How Drinking Alcohol Affects Weight Loss

  • By Sharon LaCroix
  • 15 Jun, 2017

Alcohol is a Weight Loss Enemy

Alcohol makes us fat
Alcohol and Fat Gain

Have you wondered how alcohol is metabolized, and how that affects your ability to lose weight?

Alcohol is a big issue when it comes to weight loss and for more reasons than you think. Yes it adds extra calories to your diet, but alcohol also stimulates you to eat more food, and alters the normal digestive process. Not only are the extra calories an issue, but the changes in food breakdown turns those extra calories into unwanted body fat.  

Alcohol is Different 

Alcohol is metabolized differently than other foods and beverages. Normally your body gets its energy from calories in carbohydrates, fats and proteins, which are slowly digested and absorbed within the gastrointestinal system.

When alcohol is present, viewed by the body as a toxin, it gets first priority in metabolism. That means the body's metabolic focus is on processing the alcohol, not on food calories. Plus your body can't store alcohol, so it must metabolize it right away.  And that causes your food calories  to be converted in to body fat and are carried away for storage – mostly around your mid-section. 

When you drink alcohol, your body makes metabolizing it a priority over all other metabolic processes by sending alcohol to the liver, which produces the enzymes necessary for the oxidation and metabolism of alcohol.   

Alcohol is a diuretic

As a diuretic alcohol causes water loss and dehydration. Along with this water loss you lose important minerals, such as magnesium, potassium, calcium and zinc. These minerals are vital to the maintenance of fluid balance, chemical reactions, and muscle contraction and relaxation. Dehydration further slows fat metabolism and enhances fat storage.

Alcohol offers NO nutritional value

At 7 calories per gram alcohol only adds empty calories to your diet and has no nutritional value. "Empty" however does not mean the calories do not count. Alcohol calories are the same as food calories, they are just empty of nutritional value.   

Not only does alcohol not contain any nutrients of its own, but it can impair your body's ability to absorb nutrients and vitamins from the food you eat. Alcohol irritates your gastrointestinal tract, and can damage your body's ability to absorb nutrients, vitamins and minerals from the food you eat.

It can often contribute to malnutrition because the high levels of calories in most alcoholic drinks can account for a large percentage of your daily energy requirements. Even one alcoholic drink a day can contribute to malnutrition.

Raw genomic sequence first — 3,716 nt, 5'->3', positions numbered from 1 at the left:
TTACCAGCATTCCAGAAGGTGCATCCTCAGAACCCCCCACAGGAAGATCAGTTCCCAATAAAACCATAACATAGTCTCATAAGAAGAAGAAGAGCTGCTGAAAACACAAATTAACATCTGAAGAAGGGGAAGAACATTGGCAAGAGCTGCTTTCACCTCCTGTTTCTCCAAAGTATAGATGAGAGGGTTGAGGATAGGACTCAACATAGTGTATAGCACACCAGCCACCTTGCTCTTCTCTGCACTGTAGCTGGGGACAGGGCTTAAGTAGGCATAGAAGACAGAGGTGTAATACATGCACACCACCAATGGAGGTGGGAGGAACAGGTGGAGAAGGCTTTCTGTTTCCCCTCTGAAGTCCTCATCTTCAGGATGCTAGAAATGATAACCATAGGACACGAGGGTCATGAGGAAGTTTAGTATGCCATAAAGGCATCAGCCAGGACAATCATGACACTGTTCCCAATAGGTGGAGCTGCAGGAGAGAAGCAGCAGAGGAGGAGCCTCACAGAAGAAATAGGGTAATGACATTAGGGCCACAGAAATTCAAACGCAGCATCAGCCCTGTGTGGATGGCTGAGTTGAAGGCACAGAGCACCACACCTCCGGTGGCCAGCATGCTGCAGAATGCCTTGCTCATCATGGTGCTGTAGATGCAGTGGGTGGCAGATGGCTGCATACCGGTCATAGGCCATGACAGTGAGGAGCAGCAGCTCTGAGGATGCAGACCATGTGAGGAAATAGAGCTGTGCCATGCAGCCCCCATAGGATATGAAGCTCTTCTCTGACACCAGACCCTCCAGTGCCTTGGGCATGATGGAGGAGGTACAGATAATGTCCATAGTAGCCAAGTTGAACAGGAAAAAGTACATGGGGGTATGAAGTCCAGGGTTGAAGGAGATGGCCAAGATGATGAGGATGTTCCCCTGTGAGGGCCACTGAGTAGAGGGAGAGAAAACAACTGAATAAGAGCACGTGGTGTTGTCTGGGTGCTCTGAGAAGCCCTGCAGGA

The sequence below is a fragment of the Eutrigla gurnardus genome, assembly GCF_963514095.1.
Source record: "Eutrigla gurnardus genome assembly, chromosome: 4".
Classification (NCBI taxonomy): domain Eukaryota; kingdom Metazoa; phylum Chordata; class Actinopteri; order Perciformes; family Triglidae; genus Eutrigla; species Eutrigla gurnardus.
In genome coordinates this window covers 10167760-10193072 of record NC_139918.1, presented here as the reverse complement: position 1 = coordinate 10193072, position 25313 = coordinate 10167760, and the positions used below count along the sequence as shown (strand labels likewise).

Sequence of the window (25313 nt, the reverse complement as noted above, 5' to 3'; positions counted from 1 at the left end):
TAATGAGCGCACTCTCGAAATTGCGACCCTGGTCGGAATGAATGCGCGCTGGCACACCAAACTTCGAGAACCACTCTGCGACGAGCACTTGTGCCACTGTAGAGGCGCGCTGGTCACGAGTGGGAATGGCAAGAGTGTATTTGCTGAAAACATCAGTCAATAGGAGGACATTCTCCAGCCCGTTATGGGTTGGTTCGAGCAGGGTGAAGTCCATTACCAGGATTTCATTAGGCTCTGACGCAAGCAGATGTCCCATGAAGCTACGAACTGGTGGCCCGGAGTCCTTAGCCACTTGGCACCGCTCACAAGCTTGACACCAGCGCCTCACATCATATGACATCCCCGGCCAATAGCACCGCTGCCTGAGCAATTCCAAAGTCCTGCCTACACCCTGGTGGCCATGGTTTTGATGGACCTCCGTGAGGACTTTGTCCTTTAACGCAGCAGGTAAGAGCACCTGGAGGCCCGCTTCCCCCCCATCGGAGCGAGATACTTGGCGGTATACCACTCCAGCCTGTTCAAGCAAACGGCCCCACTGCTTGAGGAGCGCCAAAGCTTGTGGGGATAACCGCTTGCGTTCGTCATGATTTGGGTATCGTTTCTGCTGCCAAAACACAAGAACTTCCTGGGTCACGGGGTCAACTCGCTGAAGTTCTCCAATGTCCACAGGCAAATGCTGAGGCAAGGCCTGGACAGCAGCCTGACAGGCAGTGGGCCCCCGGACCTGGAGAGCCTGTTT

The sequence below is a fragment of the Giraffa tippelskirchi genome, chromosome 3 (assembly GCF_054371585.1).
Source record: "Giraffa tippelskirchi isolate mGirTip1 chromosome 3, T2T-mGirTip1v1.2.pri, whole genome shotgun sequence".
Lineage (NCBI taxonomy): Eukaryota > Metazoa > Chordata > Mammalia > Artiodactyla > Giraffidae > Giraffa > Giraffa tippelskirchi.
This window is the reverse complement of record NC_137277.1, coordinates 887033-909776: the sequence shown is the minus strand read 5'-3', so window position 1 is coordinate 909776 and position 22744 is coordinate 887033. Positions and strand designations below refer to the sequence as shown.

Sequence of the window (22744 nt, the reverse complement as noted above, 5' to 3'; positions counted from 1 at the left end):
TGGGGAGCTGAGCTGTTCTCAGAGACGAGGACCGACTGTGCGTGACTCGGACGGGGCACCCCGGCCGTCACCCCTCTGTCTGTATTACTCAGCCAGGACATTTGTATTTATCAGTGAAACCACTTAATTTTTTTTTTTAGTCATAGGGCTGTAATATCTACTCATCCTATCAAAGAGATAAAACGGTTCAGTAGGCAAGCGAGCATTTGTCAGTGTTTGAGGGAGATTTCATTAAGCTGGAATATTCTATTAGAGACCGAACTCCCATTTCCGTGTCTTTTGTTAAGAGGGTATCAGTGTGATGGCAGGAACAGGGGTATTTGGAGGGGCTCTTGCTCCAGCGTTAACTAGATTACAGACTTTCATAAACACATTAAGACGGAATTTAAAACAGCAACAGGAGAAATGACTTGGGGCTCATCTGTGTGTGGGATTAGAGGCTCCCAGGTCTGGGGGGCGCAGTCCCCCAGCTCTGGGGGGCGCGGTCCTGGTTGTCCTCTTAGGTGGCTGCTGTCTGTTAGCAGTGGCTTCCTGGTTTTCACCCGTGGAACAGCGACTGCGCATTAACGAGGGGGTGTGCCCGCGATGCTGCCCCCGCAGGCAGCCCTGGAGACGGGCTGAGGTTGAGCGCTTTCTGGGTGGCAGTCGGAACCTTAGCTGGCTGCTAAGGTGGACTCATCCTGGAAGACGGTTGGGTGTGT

Alcohol and Your Liver

Alcohol is toxic to your liver, and if you drink heavily for a long time you can experience cirrhosis of the liver and death. Heavy drinking over the long term can also impair your liver's ability to activate vitamins, which contributes to the malnutrition often suffered by long term alcoholics.

Alcohol and Blood Sugar

Maintaining adequate blood sugar levels is one of the key functions of your metabolism, but when you drink alcohol, maintaining healthy blood sugar levels is one of the first elements of metabolism to be shoved aside in your body's rush to excrete the toxins as efficiently as possible. Alcohol inhibits your body's ability to make glucose and to maintain healthy levels of glucose (or blood sugar) in the blood. Over time, heavy drinkers develop glucose intolerance and can even become diabetic.

Even occasional alcohol consumption can cause dangerous drops in blood sugar levels, especially when consumed on an empty stomach. That's why drinking alcohol can be very dangerous for diabetics and hypoglycemics.

Stomach Inflammation  Alcohol can also increase the amount of acid your stomach produces, causing your stomach lining to become inflamed.      

Alcohol   continues   to slow the metabolism of long term drinkers, but it also causes inflammation in the organs of the digestive tract. If you drink heavily in the long term, alcohol can impair your body's ability to absorb nutrients. If you become chronically malnourished due to alcohol consumption, you'll lose weight in spite of your slower metabolism.

Alcohol affects Sleep.   While drinking may help induce sleep, that sleep you get is not very deep. As a result, you get less rest, which can trigger you to eat more calories the next day.    

Alcohol lowers your inhibitions  and actually stimulates your appetite.    While you might be full from a comparable amount of calories from food, several drinks won’t fill you up even though it’s the same number of calories.  Which means you are more likely to overeat—especially greasy or fried foods—which you’ll end up wearing on your waistline.

  • Alcohol can lower your body's ability to burn fat. According to a study published in the American Journal of Clinical Nutrition, participants who consumed less than an ounce of alcohol over a 30-minute time period reduced their body's ability to burn fat by 73 percent.
  • Alcohol can derail your good intentions. When people consume alcohol, their bodies' senses for feeling full are dulled. This produces a compounded effect in that alcohol, on one hand, reduces our ability to withstand temptations, and if our body can't sense it's full, we may consume more calories than we need.
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    Alcohol does have a bad reputation when it comes to fat gain and fat loss, so be smart about your choices if you want a trimmer waistline and improved health.

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